A hybrid system combining English law and French law
Mauritius prides itself on having a strong model of adherence to the rule of law (ranking 1 from 2020 among the leaders of the African continent), and of being a beacon of access to justice. In addition to the principle of an intrinsic adherence to the rule of law, Mauritius benefits from a strong judicial system with the particularity of its final court of appeal being the Judicial Committee of the Privy Council which sits in London, UK.
In order to remain one of the “fastest growing” 2 economies in sub-Saharan Africa, the consistent economic trend has been for Mauritius to rely vitally on its service sector to support its economy. Its strategic geographical location in the Indian Ocean has allowed diversification far beyond the tourism sector.
Indeed, its financial services and offshore business sector openly represents a significant contribution to GDP, with far-reaching prospects in Asia. Indispensable, the legal sector and its players remain an immediate driver of the growth of the country’s financial services.
In general, the AfCFTA which is part of Agenda 2063 is presented in an ambitious way by the African Union as part of its flagship project for the next 50 years in order to defend the principles of rules-based governance and achieve more sustainable growth of the continent on a global scale for both goods3 and services. From the perspective of Mauritius’ economic development, “… we hope that the implementation of the Free Trade Agreement will bring new impetus to the region. It will create an African single market with a total GDP of $ 3 trillion. … The elimination of tariff barriers, the standardization of new processes will be beneficial for Mauritian exports. These products will have a competitive edge and a diverse African market. This will stimulate Mauritian exports to Africa, which represents only 20% of total annual exports… ”4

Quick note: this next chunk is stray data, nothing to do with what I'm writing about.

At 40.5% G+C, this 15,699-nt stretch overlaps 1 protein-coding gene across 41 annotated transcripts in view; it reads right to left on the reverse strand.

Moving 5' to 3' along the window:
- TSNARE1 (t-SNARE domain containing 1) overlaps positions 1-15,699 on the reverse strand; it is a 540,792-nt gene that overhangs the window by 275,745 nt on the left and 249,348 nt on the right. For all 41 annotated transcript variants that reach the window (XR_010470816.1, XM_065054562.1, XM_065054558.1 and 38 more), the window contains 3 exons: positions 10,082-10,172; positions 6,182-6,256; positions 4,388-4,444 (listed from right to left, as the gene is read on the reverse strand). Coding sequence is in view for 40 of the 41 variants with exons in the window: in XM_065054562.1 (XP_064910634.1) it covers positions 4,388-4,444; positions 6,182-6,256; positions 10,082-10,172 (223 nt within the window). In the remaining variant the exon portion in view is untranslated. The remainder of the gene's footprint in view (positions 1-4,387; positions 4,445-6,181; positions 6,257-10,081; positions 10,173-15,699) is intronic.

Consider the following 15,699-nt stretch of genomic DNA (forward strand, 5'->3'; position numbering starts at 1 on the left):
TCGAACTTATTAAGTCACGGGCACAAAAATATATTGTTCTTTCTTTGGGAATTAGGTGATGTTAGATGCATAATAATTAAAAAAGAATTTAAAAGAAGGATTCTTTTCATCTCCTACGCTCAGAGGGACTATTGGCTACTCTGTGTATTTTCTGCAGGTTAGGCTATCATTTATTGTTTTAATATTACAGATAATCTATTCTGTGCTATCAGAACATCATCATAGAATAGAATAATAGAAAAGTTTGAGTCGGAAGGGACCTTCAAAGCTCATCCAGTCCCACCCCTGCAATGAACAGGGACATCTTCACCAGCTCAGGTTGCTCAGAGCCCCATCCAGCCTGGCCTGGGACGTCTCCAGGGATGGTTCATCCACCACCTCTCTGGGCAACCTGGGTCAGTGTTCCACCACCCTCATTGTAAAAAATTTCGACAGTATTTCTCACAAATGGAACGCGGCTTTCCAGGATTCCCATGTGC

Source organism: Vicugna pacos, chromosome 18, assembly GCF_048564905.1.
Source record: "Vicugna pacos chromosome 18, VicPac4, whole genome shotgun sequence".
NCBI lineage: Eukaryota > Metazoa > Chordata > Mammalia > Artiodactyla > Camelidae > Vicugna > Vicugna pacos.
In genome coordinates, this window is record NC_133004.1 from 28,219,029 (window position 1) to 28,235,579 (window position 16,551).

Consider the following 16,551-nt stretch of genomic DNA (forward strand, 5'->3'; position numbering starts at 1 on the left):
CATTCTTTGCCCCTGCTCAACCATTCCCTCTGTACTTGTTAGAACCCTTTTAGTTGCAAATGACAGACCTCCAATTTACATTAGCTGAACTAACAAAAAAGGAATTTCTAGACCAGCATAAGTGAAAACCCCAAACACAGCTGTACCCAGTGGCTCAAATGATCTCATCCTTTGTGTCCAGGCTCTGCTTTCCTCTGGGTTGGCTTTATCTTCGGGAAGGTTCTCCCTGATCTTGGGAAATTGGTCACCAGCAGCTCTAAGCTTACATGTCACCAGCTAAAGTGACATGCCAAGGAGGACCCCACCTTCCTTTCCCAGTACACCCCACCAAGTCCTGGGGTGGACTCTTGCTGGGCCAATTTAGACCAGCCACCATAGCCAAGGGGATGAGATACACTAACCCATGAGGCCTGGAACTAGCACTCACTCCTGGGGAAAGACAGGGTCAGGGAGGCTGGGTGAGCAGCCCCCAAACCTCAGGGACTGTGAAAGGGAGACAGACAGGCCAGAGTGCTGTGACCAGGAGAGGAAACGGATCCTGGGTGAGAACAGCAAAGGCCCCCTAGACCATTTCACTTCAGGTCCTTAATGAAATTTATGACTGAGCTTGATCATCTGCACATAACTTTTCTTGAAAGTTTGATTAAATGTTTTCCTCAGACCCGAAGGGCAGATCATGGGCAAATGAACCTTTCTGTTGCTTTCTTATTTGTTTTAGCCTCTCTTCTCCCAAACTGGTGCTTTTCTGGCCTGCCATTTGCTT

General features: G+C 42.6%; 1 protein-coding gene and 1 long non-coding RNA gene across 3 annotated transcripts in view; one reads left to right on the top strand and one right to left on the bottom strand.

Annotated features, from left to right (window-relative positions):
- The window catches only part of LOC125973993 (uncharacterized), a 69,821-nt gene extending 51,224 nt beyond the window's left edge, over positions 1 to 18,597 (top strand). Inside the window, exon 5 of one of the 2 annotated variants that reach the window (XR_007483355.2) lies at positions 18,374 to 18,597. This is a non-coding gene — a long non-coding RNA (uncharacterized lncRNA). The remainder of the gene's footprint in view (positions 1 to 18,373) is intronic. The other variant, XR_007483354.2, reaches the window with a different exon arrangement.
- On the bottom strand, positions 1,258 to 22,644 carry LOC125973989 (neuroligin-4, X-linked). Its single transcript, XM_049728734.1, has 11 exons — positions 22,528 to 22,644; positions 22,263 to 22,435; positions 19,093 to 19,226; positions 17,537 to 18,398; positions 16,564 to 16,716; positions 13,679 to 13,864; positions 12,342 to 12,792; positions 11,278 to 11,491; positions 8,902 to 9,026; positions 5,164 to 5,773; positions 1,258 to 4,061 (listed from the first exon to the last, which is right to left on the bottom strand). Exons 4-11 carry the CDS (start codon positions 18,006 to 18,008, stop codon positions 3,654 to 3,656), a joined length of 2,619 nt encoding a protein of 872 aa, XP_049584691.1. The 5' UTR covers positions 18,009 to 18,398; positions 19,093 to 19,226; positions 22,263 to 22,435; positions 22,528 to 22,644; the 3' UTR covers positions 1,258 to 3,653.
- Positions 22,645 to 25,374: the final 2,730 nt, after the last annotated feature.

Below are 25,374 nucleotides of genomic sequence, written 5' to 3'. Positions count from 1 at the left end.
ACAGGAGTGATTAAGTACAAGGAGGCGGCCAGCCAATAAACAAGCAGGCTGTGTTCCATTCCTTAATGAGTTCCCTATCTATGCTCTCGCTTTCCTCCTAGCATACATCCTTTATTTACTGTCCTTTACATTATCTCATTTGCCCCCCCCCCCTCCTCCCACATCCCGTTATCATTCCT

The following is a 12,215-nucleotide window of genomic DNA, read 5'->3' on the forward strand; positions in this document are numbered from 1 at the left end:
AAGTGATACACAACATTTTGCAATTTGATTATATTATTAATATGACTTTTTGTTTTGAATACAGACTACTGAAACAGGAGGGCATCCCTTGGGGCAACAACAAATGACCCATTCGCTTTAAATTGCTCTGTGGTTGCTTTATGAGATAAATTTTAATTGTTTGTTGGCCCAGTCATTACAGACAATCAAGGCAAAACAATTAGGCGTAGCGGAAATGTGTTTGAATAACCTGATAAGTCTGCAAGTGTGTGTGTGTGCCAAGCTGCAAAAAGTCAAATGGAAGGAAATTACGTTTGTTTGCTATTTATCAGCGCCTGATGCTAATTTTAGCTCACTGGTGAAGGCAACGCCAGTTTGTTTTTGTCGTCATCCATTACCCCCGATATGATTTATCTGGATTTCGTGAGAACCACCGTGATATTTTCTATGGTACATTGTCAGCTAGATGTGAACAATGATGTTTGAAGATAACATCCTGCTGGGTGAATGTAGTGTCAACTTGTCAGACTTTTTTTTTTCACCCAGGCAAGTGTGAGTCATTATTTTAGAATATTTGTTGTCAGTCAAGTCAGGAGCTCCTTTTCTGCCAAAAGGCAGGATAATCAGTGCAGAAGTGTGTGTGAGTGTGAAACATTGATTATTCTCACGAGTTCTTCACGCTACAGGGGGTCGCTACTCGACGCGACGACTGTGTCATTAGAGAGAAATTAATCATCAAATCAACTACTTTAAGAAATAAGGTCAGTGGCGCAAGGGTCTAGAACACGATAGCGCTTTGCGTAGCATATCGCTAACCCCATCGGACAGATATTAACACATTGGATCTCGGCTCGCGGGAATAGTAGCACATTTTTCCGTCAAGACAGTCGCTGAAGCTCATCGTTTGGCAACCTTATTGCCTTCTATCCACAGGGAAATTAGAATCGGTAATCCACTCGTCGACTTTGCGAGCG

The representation of inclusiveness envisioned is to “stimulate intra-African trade by providing a comprehensive and mutually beneficial trade agreement between member states, covering trade in goods and services, investment, intellectual property rights and competition policy. “5
The rhetoric echoes the same opportunities that have been transformed into economic growth offered to Mauritius by similar types of multilateral agreements; and DTAs which are often enforceable with generous tax relief eligibility gateways, as partially listed below:
• Generalized System of Preferences (GSP),
• Africa Growth and Opportunities Act (AGOA),
• Southern African Development Community (SADC),
• Common Market for Eastern and Southern Africa (COMESA),
• Indian Ocean Rim Association (IORA),
• Indian Ocean Commission (IOC), EU Economic Partnership Agreement (EU-EPA),
Contextually, and in addition to the ease of doing business, the imprint of Mauritius’ existing trade agreements with countries such as the United States, China, India and Turkey has remained. Certainly, the opportunities for foreign business ideas channeled through Mauritius continue to be an incentive worth exploring. In view of the AfCFTA, it is relevant that Mauritius does not impose any restrictions on foreign ownership of companies, so that a company incorporated under the national laws of Mauritius is allowed to have a stake of 100 %. The same incentive applies to several aspects of the existing national tax regime, which aims to attract various types of international investors. For example, since Mauritian laws do not withhold withholding tax on dividends, capital gains from non-resident entities, and estates, Mauritius has the potential to attract more investment in Africa without hampering the ability of other African countries to collect their own income.